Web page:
England to plead guilty in Abu Ghraib scandal
Pfc. Lynndie England -- a central figure in the Abu Ghraib prison scandal -- will plead guilty to reduced charges Monday for her alleged role in abusing Iraqi detainees, a spokesman at Fort Hood, Texas, says.
One of the more notorious poses shows her holding a leash tied around one prisoner's neck. In another photo, she mocks a row of naked detainees.
England faces a pre-trial hearing Monday in her court-martial; jury selection is to begin Tuesday.
If the judge approves the plea deal, England is expected to ask the military jury to decide her punishment, apparently hoping for a more lenient sentence than the one in her plea bargain, the spokesman told CNN.
Her military defense lawyer, Capt. Jonathan Crisp, had no comment.
Under the plea agreement, the 22-year-old reservist from rural West Virginia could face a maximum prison term of 11 years, instead of more than 16 years, after pleading guilty to seven of the nine counts against her.
She is charged with two counts of conspiracy, four of maltreatment of prisoners, one count of dereliction of duty, and two counts of indecent acts involving Spec. Charles Graner, her boyfriend, who is believed to be the father of her infant son.
Graner, considered the ringleader of the abuse, is the only guard to stand trial so far. He was convicted at Fort Hood in January and sentenced to 10 years in prison. Four other guards have pleaded guilty, as have two military intelligence operatives at the prison.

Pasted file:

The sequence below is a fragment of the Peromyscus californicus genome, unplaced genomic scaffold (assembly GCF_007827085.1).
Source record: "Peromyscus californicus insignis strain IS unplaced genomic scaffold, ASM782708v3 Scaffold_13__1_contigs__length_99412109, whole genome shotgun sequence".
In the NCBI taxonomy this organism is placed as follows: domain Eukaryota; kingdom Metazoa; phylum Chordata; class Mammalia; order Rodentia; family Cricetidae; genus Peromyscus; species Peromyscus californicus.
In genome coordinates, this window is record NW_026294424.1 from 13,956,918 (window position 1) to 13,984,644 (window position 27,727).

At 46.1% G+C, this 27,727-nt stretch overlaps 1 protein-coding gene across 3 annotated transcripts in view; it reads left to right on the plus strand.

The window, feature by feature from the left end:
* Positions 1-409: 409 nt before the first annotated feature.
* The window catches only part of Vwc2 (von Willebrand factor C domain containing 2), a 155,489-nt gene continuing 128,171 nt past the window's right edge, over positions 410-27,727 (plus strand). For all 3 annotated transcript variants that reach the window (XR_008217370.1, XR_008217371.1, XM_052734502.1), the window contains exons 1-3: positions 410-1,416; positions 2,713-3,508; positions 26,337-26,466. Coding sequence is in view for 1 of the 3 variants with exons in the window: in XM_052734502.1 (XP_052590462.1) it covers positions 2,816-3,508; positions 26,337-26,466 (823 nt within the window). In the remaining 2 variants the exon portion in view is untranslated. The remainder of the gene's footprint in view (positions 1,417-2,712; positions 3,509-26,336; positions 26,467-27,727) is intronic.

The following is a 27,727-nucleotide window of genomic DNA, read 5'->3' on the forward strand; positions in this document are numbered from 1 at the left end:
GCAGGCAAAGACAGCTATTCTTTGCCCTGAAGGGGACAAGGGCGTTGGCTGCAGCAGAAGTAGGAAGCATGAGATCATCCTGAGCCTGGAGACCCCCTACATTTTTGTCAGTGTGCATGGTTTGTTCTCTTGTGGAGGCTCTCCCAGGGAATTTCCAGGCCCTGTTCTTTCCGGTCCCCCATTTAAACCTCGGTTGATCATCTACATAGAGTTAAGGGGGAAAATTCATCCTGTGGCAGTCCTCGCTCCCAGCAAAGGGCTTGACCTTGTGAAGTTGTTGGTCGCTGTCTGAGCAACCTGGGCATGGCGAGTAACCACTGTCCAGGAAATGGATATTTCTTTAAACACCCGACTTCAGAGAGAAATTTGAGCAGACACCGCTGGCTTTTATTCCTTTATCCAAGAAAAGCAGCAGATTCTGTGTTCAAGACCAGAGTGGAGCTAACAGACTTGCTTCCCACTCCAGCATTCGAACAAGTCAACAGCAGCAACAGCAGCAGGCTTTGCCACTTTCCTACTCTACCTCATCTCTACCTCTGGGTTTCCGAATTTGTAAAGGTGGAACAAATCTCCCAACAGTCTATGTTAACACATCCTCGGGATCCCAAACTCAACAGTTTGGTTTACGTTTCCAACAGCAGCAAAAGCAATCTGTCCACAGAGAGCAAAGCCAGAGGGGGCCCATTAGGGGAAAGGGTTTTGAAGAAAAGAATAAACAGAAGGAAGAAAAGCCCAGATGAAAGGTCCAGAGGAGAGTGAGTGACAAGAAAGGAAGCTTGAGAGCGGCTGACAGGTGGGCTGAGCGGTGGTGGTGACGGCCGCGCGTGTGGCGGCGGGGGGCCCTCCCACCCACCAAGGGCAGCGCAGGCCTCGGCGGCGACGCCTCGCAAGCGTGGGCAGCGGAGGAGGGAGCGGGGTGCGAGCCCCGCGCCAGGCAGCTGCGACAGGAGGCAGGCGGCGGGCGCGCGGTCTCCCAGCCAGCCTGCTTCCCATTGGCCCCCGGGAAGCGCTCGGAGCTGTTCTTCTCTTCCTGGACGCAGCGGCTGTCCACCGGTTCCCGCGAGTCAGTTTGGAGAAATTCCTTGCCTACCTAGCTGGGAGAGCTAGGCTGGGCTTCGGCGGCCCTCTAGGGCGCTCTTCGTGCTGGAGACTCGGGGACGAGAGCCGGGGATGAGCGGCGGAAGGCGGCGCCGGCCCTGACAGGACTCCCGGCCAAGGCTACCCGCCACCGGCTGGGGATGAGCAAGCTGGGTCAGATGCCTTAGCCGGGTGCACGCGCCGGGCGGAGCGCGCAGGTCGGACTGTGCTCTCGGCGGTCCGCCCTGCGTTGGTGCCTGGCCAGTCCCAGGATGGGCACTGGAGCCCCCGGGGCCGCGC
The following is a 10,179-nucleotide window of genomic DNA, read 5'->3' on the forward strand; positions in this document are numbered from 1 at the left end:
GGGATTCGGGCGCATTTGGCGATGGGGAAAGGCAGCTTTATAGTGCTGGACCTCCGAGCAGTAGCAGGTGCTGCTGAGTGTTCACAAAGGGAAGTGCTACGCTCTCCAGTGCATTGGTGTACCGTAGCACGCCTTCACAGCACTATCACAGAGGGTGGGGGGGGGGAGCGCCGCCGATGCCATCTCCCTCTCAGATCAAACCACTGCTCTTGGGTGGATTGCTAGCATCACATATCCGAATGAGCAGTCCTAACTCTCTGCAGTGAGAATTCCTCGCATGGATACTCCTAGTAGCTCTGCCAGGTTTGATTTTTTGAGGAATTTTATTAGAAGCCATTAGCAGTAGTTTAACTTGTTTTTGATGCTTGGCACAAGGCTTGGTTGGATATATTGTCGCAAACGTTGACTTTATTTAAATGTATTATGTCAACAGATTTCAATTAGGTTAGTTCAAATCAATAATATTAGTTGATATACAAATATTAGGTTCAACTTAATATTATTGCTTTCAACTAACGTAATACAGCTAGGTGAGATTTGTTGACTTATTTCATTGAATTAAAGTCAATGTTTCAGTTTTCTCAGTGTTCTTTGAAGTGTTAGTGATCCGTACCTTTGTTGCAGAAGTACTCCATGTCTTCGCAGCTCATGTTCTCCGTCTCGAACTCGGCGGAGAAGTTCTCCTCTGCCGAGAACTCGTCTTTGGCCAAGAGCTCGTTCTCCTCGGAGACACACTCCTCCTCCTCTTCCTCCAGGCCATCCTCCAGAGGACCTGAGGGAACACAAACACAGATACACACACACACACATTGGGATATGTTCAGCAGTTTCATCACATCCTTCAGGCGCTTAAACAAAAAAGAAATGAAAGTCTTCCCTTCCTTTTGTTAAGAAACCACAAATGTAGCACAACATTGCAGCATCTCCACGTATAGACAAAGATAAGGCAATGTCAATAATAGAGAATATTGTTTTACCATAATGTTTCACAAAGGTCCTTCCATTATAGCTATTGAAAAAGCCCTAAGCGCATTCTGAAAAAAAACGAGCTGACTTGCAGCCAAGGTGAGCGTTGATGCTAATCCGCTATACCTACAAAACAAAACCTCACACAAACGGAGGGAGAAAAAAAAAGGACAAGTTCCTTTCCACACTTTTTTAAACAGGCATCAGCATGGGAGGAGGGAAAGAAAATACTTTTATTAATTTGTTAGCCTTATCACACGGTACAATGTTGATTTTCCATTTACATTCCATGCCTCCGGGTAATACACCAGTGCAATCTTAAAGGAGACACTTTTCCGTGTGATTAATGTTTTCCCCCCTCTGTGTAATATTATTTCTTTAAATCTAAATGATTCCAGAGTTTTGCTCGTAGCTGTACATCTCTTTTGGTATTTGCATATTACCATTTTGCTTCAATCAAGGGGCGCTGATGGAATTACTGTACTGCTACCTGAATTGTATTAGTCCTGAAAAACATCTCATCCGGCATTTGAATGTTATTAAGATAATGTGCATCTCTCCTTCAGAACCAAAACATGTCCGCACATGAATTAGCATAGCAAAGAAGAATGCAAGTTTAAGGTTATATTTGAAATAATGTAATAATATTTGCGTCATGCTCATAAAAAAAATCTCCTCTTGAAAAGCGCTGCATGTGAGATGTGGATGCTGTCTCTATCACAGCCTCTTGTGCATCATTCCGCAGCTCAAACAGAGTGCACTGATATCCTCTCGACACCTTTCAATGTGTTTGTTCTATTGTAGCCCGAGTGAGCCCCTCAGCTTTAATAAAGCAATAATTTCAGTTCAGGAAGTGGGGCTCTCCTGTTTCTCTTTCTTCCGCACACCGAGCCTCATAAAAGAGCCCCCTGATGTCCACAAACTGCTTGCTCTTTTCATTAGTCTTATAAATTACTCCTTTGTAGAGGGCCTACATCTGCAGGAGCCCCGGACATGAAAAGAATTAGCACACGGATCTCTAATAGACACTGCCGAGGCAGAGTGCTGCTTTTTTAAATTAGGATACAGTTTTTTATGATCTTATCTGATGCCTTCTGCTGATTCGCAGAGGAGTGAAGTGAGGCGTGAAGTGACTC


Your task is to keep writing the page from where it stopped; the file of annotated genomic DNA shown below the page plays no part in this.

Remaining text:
England and another female reservist, Spec. Sabrina Harman, are the only two Abu Ghraib military police staffers so far to face back-to-back courts-martial at Fort Hood. Harman, whose case is to be tried May 12, also is seen in the pyramid photo.
Unlike the other six military police unit members charged, England was a clerk, not a guard. But witnesses testified she spent a number of nights in the cellblock while Graner was on duty there.
One of the worst episodes of abuse -- the night of the naked pyramid -- happened on England's 21st birthday.
England was sent from Iraq to Fort Bragg, North Carolina, about a year ago because of her pregnancy. Her case was the only one to be initiated in the United States, rather than Iraq.
When the Fort Bragg commanding general was dispatched to Iraq and the Fort Hood general returned late last year, her case was transferred to Fort Hood, where the charges were reviewed before the court-martial date was set.
In March, the number of counts England faced and the maximum possible sentence were cut by more than half in revised charges filed by the commanding general at Fort Hood. The original charges brought against her at Fort Bragg carried a maximum sentence of 38 years.
Reports of abuse at the prison began surfacing in the fall of 2003. A report by the International Committee of the Red Cross in December 2003 contained information from detainees about the abusive practices, including allegations that prisoners were being forced to strip naked.
The abuse created an uproar around the world months later when photographs depicting the abuse surfaced.
Two sources familiar with the case told CNN that Graner, imprisoned at Fort Leavenworth, Kansas, has married Spc. Megan Ambuhl, who pleaded guilty to her Abu Ghraib charges to avoid a trial. Like England, Ambuhl also was with the Maryland-based 372nd Military Police Company.
Ambuhl admitted having a brief sexual relationship with Graner in Iraq.